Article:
The pharmaceutical industry’s business model is predicated not just on R&D and a quality pipeline, but also on their marketing, legal, and regulatory departments prolonging intellectual property privileges. We examine the story of hedge fund activist Kyle Bass, who thought he could make money by betting against bad patents. Based on merit alone, Bass seemed to have a case: the pharmaceutical companies he targeted were indeed enjoying too much protection without producing innovation in healthcare. In other words, Bass targeted companies that were engaging in “life-cycle management” meant to prevent reaching the “patent cliff” – practices that are good for the company but bad for society at large. But as Bass found out, the patent system is not necessarily merits-based. It is rather extremely tough to bet against big pharma’s ability to affect the rules of the game.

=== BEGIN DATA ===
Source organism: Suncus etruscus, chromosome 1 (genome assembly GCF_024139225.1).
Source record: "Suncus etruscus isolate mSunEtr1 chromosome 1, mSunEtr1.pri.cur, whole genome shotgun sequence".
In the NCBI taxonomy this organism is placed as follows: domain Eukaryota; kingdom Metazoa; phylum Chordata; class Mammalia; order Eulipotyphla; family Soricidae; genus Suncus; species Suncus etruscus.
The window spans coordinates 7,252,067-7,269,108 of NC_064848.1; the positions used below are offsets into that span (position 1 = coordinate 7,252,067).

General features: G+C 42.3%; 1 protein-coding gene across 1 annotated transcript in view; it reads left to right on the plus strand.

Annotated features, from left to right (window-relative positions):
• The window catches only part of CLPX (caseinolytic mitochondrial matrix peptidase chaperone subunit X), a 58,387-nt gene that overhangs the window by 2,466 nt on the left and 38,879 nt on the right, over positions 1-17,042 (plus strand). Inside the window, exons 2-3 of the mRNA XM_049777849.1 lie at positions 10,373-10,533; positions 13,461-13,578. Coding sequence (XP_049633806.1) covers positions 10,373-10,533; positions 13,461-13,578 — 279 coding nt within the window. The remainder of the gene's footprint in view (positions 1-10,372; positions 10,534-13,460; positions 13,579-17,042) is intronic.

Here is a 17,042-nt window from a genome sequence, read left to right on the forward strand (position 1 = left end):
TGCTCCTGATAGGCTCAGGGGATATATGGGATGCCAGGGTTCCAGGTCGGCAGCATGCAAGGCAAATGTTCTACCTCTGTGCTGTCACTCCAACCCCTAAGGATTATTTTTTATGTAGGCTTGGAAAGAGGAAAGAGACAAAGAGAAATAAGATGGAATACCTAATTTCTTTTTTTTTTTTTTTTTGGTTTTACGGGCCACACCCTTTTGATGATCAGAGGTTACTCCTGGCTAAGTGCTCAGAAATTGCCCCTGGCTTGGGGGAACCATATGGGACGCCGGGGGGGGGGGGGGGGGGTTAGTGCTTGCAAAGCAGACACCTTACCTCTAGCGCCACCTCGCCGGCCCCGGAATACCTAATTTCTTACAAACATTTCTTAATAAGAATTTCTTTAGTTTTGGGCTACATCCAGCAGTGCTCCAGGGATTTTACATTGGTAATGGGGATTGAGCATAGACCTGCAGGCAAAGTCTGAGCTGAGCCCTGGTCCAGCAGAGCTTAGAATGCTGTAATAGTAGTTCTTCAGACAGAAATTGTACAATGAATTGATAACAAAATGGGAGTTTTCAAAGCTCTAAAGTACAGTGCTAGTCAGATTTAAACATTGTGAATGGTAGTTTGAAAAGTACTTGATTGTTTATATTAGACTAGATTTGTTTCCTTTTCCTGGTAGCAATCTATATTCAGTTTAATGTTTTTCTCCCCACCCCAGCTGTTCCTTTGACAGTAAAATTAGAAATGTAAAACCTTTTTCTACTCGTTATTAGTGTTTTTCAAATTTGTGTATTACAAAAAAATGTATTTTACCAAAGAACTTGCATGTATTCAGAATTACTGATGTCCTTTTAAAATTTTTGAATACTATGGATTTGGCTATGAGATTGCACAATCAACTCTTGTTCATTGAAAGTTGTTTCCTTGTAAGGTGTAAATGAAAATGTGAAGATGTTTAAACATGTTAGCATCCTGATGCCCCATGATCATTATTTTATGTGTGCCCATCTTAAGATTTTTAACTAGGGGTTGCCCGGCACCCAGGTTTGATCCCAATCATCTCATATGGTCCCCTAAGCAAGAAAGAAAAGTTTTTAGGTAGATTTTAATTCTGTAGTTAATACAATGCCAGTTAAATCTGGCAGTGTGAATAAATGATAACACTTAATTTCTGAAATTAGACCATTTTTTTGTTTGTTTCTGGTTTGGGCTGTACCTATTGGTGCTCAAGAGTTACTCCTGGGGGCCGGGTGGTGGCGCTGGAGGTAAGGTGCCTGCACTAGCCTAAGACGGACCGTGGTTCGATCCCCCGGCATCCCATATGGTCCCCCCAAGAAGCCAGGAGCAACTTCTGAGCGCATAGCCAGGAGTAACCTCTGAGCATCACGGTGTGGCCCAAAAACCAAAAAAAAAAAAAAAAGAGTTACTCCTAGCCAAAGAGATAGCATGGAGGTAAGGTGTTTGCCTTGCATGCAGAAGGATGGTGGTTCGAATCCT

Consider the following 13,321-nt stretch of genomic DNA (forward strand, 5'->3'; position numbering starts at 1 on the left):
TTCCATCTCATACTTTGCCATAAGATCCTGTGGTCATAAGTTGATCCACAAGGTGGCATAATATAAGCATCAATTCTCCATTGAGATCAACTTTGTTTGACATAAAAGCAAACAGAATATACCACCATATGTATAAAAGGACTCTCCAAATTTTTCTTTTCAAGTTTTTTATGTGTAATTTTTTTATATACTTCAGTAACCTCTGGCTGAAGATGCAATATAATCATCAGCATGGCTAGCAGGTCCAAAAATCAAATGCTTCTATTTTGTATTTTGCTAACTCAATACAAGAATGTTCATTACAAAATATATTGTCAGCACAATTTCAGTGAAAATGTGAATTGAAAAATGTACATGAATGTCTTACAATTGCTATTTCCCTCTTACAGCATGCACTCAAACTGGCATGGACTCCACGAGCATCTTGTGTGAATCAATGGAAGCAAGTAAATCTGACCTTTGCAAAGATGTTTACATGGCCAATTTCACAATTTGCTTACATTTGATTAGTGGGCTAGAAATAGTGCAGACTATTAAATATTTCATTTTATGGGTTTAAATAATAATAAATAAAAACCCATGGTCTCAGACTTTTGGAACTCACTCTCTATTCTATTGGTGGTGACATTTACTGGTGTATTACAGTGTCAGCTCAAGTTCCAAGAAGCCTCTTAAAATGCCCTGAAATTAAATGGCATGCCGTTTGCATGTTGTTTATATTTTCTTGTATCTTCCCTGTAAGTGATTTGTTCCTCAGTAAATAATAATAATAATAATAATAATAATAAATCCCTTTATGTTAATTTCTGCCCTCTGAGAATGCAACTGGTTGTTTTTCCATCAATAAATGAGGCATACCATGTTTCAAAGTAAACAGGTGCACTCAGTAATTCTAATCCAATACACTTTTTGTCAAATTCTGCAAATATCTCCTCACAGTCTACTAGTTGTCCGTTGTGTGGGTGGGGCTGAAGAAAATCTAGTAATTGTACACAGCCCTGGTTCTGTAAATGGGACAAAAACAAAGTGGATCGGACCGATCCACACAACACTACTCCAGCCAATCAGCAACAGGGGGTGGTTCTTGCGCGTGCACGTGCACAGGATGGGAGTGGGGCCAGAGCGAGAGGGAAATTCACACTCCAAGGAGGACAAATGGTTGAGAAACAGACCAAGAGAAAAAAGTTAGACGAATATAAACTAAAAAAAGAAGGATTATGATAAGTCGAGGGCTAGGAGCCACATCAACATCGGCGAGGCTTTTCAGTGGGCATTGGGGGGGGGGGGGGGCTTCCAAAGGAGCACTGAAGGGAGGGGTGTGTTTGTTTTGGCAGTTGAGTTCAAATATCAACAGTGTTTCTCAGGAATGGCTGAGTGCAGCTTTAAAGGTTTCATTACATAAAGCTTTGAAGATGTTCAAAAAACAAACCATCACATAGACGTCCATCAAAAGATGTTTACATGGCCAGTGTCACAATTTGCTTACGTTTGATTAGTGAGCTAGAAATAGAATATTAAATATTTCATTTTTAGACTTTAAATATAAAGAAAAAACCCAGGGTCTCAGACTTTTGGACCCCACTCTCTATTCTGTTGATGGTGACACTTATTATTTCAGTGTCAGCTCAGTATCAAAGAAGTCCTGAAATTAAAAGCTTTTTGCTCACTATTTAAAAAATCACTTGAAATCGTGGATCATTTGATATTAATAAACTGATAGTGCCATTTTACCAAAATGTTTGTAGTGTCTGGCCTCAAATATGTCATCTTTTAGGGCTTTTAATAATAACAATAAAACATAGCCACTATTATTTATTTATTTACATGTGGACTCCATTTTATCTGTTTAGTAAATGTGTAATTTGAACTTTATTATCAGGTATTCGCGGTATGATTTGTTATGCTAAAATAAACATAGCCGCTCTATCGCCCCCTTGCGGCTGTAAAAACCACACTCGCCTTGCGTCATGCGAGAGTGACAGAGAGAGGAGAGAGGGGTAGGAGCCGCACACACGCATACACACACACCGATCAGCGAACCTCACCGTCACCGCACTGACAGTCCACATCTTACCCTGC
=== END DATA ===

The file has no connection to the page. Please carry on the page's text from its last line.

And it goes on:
Suitable Courses: The case will appeal primarily to healthcare and intellectual-property related courses, as well as to regulation and political economy ones.
Bigger picture: fleshes out how companies compete over who tweak the rules of the game better rather than who provides better products/services. These dynamics and their normative implications are more pronounced in the pharmaceutical industry, where the perceived purpose should be making patients’ lives better, healthier.